Disability advocates are warning they will unleash a major campaign against the Abbott government if the national disability insurance scheme is delayed.
They have vowed to target key marginal seat Liberal MPs if people who have waited years to get care are forced to wait longer.
But the government is adamant there will be no slowing down of the multi-billion dollar scheme’s full rollout, scheduled for completion by 2019.
Budget papers show $37 billion will be spent over four years to cover about 400,000 people eligible for care.
That makes the NDIS one of the most expensive single items of service in the federal budget – pushing up an already staggering welfare bill.
Assistant Social Services Minister Mitch Fifield said on Tuesday he was “absolutely” committed to delivering the scheme in full and “as soon as possible”.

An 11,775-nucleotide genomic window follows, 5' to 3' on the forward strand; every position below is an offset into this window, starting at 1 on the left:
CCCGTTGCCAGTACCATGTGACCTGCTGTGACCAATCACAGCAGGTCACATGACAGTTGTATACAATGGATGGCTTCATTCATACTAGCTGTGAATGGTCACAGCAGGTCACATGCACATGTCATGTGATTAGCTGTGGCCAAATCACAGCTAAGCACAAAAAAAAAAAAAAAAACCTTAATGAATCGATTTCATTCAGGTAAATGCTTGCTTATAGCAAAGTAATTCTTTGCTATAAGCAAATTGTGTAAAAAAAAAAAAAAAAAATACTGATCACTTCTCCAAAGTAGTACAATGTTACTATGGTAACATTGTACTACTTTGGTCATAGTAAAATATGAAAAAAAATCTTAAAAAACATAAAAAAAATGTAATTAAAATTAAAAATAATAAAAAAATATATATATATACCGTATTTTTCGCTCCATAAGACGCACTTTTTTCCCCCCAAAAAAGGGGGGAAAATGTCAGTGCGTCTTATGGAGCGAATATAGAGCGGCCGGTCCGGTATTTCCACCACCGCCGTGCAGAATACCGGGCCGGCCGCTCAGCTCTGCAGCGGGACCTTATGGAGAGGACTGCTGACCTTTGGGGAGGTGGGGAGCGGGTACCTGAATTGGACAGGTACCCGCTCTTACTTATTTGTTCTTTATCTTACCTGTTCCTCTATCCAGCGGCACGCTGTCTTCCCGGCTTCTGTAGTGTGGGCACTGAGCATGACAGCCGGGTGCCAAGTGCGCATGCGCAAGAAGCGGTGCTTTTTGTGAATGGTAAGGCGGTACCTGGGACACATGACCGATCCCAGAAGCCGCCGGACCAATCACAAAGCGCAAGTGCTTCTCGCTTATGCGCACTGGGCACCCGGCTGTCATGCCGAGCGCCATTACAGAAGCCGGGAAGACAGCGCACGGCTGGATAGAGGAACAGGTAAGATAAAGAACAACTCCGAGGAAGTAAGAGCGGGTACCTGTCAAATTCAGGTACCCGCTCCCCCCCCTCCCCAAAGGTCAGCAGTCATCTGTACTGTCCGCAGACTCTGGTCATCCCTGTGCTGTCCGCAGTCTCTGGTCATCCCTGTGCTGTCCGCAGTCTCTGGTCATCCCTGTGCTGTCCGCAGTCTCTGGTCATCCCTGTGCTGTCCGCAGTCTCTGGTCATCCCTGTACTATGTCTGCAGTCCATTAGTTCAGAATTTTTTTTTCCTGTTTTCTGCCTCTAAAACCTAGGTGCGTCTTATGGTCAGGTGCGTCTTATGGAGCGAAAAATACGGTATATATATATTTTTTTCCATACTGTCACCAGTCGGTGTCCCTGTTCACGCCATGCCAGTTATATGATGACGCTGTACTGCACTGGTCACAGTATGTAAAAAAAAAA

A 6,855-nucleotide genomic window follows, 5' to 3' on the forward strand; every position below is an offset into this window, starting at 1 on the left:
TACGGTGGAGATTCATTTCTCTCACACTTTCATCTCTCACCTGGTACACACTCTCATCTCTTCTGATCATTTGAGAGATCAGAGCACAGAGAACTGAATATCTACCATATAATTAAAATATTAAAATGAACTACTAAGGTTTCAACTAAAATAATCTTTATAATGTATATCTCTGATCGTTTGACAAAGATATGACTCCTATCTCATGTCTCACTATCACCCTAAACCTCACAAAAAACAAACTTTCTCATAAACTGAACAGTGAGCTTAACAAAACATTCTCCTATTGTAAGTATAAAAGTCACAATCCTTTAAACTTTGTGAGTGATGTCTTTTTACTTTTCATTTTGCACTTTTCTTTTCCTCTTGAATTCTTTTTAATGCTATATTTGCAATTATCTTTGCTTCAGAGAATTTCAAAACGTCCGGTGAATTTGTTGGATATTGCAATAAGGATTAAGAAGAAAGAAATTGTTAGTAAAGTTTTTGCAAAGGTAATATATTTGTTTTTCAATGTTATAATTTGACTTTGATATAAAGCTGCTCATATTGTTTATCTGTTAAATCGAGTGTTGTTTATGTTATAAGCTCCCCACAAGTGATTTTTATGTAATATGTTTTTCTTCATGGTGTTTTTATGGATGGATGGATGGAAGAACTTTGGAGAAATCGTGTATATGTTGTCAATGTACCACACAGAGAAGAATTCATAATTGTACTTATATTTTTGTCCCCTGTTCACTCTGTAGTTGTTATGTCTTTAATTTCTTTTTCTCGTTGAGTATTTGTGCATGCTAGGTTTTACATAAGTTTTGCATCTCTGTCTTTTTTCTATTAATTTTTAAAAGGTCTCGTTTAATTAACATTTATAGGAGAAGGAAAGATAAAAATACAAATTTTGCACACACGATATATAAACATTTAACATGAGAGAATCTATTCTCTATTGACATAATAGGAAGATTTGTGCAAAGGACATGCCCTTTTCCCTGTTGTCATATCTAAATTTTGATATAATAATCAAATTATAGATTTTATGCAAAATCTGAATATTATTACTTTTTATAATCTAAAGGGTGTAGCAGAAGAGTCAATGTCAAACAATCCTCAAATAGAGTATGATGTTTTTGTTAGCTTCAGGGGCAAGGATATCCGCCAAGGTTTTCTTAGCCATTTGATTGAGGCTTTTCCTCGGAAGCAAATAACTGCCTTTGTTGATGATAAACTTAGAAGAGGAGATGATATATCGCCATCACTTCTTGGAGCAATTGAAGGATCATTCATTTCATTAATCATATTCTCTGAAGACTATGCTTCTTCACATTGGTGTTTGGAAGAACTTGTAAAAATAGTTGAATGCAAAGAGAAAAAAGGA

Responding to reports cabinet’s razor gang has earmarked the scheme for consideration, Senator Fifield denied he was considering delaying tactics.
“We are not looking to cut the NDIS in any way, shape or form,” he said, adding rollout negotiations with the states and territories were complex.
“We have to make sure that we get the rollout details right.”
People With Disability Australia president Craig Wallace said the disability community was alarmed and concerned by a possible prolonging of the scheme.
“People have waited their whole lives for this kind of support – they aren’t going to brook any kind of delay,” he told AAP.
Mr Wallace warned of a “large-scale” backlash campaign, including targeted action in marginal seats, if there was any delay.
He said the government had pledged its bipartisan support for the scheme.
“This is the last remaining really big promise we can hold the government to.”
The Australian Greens said it was important the government be held to account.
“I hope concerns expressed by the community stymie future discussions that could impact the NDIS and its rollout,” Greens senator Rachel Siewert said in a statement.